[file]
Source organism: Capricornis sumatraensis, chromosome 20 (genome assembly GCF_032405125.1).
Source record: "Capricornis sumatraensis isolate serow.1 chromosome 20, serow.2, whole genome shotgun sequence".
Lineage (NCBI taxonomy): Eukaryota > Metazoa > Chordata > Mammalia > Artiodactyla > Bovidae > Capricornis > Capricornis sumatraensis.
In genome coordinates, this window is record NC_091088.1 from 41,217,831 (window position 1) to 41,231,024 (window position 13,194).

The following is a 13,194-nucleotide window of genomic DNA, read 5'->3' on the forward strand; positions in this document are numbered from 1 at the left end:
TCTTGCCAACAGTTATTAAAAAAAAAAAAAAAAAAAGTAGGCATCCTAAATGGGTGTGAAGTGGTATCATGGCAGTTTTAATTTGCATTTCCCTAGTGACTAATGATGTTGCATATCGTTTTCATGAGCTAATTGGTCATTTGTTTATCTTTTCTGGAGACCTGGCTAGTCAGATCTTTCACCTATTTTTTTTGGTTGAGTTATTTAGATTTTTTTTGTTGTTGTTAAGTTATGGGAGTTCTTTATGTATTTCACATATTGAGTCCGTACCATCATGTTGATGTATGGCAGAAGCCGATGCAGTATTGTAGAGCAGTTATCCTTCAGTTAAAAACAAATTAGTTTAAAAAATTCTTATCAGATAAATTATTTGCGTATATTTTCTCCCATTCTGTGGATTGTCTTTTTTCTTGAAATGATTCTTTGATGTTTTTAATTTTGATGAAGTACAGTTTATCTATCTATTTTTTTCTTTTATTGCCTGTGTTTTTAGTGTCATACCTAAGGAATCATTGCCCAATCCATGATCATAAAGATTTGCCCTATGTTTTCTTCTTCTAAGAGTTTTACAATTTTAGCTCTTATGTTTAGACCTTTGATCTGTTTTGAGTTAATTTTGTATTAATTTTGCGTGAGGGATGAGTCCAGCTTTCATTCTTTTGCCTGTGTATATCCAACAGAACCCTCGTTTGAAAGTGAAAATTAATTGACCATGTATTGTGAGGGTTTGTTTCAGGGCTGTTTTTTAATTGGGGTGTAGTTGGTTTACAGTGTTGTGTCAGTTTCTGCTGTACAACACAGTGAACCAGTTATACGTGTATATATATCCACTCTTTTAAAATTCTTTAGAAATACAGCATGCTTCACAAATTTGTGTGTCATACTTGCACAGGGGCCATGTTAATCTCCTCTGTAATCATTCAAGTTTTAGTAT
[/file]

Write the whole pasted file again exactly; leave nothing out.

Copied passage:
Source organism: Capricornis sumatraensis, chromosome 20 (genome assembly GCF_032405125.1).
Source record: "Capricornis sumatraensis isolate serow.1 chromosome 20, serow.2, whole genome shotgun sequence".
Lineage (NCBI taxonomy): Eukaryota > Metazoa > Chordata > Mammalia > Artiodactyla > Bovidae > Capricornis > Capricornis sumatraensis.
In genome coordinates, this window is record NC_091088.1 from 41,217,831 (window position 1) to 41,231,024 (window position 13,194).

The following is a 13,194-nucleotide window of genomic DNA, read 5'->3' on the forward strand; positions in this document are numbered from 1 at the left end:
TCTTGCCAACAGTTATTAAAAAAAAAAAAAAAAAAAGTAGGCATCCTAAATGGGTGTGAAGTGGTATCATGGCAGTTTTAATTTGCATTTCCCTAGTGACTAATGATGTTGCATATCGTTTTCATGAGCTAATTGGTCATTTGTTTATCTTTTCTGGAGACCTGGCTAGTCAGATCTTTCACCTATTTTTTTTGGTTGAGTTATTTAGATTTTTTTTGTTGTTGTTAAGTTATGGGAGTTCTTTATGTATTTCACATATTGAGTCCGTACCATCATGTTGATGTATGGCAGAAGCCGATGCAGTATTGTAGAGCAGTTATCCTTCAGTTAAAAACAAATTAGTTTAAAAAATTCTTATCAGATAAATTATTTGCGTATATTTTCTCCCATTCTGTGGATTGTCTTTTTTCTTGAAATGATTCTTTGATGTTTTTAATTTTGATGAAGTACAGTTTATCTATCTATTTTTTTCTTTTATTGCCTGTGTTTTTAGTGTCATACCTAAGGAATCATTGCCCAATCCATGATCATAAAGATTTGCCCTATGTTTTCTTCTTCTAAGAGTTTTACAATTTTAGCTCTTATGTTTAGACCTTTGATCTGTTTTGAGTTAATTTTGTATTAATTTTGCGTGAGGGATGAGTCCAGCTTTCATTCTTTTGCCTGTGTATATCCAACAGAACCCTCGTTTGAAAGTGAAAATTAATTGACCATGTATTGTGAGGGTTTGTTTCAGGGCTGTTTTTTAATTGGGGTGTAGTTGGTTTACAGTGTTGTGTCAGTTTCTGCTGTACAACACAGTGAACCAGTTATACGTGTATATATATCCACTCTTTTAAAATTCTTTAGAAATACAGCATGCTTCACAAATTTGTGTGTCATACTTGCACAGGGGCCATGTTAATCTCCTCTGTAATCATTCAAGTTTTAGTAT